- Instructor: Attorney Bob Schaller
- Lectures: 4
Schedule D: Secured Creditors.
Every Chapter 7 debtor must file a schedule of liabilities that includes both secured and unsecured creditors. 11 U.S.C. § 521(a)(1)(B)(i); Bankruptcy Rule 1007(b)(1)(A). This chapter focuses on the listing of secured creditors and the following chapter discusses listing unsecured creditors.
The creditors listed in Schedule D are limited to those creditors whose claims are secured by a lien or other security interest against property owned by the debtor. The property securing the debt is sometimes called collateral. Liens can be either consensual or non-consensual. A consensual lien is given by the debtor voluntarily and grants the lender a security interest in certain property designated by the debtor. The consensual lien secures the loan and typically grants the lender the right to take the property securing the lien in the event the debtor fails to pay the loan. A non-consensual lien is not granted by the debtor; instead, the lien occurs as a matter of law.
Probably the most common type of secured creditor holding a consensual lien is the vehicle lender – whose debts are secured by a lien against the debtor’s vehicle. Another common type of secured creditor with a consensual lien is a mortgage lender whose debt is secured by the debtor’s home. Examples of non-consensual liens include judgment liens, mechanics’ liens, IRS liens, and real property tax liens.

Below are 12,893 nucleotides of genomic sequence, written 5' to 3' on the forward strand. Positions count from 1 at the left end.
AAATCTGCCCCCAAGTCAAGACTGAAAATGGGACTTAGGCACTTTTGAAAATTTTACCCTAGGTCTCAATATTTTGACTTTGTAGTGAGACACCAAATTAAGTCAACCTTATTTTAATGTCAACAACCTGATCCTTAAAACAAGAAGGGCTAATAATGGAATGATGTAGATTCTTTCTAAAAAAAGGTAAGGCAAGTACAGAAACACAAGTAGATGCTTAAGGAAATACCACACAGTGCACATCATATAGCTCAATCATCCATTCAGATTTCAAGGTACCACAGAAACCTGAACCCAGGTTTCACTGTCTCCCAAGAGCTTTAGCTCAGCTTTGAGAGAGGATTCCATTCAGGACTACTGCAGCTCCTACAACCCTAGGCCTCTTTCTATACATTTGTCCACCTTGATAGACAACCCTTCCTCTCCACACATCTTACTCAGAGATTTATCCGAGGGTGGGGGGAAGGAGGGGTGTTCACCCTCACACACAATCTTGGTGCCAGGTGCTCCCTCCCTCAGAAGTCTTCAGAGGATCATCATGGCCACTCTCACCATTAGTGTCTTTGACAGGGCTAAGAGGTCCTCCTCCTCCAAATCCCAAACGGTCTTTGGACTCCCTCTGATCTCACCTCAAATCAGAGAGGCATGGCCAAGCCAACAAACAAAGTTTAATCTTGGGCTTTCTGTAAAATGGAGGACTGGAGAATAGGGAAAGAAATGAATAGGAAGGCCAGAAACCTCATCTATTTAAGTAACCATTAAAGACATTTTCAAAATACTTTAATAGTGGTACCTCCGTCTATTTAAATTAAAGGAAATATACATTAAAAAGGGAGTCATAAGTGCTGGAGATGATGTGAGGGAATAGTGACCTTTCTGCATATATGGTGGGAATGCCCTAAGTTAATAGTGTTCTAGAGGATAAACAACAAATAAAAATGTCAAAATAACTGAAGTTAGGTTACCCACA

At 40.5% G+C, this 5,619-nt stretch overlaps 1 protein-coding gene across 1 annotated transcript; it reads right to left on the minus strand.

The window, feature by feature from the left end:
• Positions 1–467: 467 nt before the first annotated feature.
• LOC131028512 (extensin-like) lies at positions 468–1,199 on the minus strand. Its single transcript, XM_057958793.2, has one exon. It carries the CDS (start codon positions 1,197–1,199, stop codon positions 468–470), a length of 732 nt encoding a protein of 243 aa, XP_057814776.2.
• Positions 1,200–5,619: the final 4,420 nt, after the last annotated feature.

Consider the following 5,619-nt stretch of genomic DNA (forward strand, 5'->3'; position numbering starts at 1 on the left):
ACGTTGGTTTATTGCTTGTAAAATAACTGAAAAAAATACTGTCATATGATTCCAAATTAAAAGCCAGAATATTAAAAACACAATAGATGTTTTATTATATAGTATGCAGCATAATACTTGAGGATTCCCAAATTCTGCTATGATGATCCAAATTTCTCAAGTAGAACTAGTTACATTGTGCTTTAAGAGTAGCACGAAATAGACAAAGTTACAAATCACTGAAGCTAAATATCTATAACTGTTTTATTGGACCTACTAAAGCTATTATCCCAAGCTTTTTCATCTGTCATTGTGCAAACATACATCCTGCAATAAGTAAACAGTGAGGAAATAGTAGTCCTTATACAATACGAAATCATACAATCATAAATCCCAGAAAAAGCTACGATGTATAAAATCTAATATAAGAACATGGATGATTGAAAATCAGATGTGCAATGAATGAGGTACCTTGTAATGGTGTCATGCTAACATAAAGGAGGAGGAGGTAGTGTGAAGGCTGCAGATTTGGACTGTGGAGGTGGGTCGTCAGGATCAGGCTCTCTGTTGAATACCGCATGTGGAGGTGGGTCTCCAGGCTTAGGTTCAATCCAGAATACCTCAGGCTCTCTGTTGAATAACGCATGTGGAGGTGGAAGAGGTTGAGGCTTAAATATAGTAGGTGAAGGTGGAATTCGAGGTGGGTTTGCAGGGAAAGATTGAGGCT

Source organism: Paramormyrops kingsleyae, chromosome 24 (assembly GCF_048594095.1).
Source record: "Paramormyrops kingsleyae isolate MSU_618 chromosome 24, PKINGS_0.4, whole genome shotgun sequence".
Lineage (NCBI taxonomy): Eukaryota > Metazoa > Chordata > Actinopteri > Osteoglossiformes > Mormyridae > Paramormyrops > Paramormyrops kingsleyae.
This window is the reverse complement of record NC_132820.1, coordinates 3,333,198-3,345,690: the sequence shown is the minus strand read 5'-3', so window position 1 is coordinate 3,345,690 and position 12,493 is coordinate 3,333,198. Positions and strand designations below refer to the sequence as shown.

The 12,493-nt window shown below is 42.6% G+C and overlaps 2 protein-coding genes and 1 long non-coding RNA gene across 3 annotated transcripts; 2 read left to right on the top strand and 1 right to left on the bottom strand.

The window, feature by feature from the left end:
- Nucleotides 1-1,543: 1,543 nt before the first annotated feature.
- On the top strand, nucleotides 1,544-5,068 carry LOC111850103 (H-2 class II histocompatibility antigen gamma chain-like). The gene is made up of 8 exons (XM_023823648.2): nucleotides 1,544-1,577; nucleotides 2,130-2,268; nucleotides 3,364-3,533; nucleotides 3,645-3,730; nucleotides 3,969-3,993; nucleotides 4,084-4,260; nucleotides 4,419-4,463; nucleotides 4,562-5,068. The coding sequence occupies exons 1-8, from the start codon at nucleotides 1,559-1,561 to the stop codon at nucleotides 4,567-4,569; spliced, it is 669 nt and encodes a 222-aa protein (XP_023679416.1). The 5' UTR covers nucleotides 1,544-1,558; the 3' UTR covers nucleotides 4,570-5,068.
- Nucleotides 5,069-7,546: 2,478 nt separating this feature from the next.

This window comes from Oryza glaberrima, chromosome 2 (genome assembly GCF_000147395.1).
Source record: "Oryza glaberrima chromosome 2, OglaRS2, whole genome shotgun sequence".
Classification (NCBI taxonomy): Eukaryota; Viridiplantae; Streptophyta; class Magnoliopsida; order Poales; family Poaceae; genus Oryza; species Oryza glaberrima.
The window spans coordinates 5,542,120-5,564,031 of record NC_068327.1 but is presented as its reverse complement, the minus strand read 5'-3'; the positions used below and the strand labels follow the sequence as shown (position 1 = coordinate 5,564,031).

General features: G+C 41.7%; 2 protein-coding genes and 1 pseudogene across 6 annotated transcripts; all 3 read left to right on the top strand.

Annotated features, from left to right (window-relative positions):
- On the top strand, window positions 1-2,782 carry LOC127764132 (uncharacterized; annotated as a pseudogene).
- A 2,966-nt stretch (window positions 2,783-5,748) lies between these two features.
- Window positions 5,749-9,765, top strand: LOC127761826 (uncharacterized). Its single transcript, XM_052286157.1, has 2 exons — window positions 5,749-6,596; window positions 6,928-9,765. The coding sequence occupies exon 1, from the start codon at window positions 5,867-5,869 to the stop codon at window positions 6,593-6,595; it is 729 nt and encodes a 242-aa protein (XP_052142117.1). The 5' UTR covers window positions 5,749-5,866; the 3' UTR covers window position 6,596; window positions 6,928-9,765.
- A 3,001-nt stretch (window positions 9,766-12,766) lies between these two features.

Like the other schedules, Bankruptcy Rule 9009 requires a debtor to use a specific national form prescribed by the Judicial Conference of the United States when listing the debtor’s secured creditors. Bankruptcy Rule 9009(a). These rules are strictly enforced. The schedule’s form may not be changed as to affect wording or the order of presenting information. Id.
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Intro and Official Form and Instruction Booklet
Part 1, Schedule D
Part 2, Schedule D
Tax LawThis course provides a line-by-line analysis of Schedule D with real-world examples. This is a critical course to understand.